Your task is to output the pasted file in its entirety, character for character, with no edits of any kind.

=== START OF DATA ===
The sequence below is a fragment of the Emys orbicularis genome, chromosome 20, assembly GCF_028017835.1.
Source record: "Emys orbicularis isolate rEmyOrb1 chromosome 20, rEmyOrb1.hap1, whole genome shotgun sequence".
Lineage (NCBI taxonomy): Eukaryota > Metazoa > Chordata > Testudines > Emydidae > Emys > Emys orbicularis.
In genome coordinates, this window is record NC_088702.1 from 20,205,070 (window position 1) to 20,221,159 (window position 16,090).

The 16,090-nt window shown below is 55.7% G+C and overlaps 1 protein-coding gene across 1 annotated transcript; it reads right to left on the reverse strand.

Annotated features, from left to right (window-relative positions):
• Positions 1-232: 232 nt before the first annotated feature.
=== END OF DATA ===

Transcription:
The sequence below is a fragment of the Emys orbicularis genome, chromosome 20, assembly GCF_028017835.1.
Source record: "Emys orbicularis isolate rEmyOrb1 chromosome 20, rEmyOrb1.hap1, whole genome shotgun sequence".
Lineage (NCBI taxonomy): Eukaryota > Metazoa > Chordata > Testudines > Emydidae > Emys > Emys orbicularis.
In genome coordinates, this window is record NC_088702.1 from 20,205,070 (window position 1) to 20,221,159 (window position 16,090).

The 16,090-nt window shown below is 55.7% G+C and overlaps 1 protein-coding gene across 1 annotated transcript; it reads right to left on the reverse strand.

Annotated features, from left to right (window-relative positions):
• Positions 1-232: 232 nt before the first annotated feature.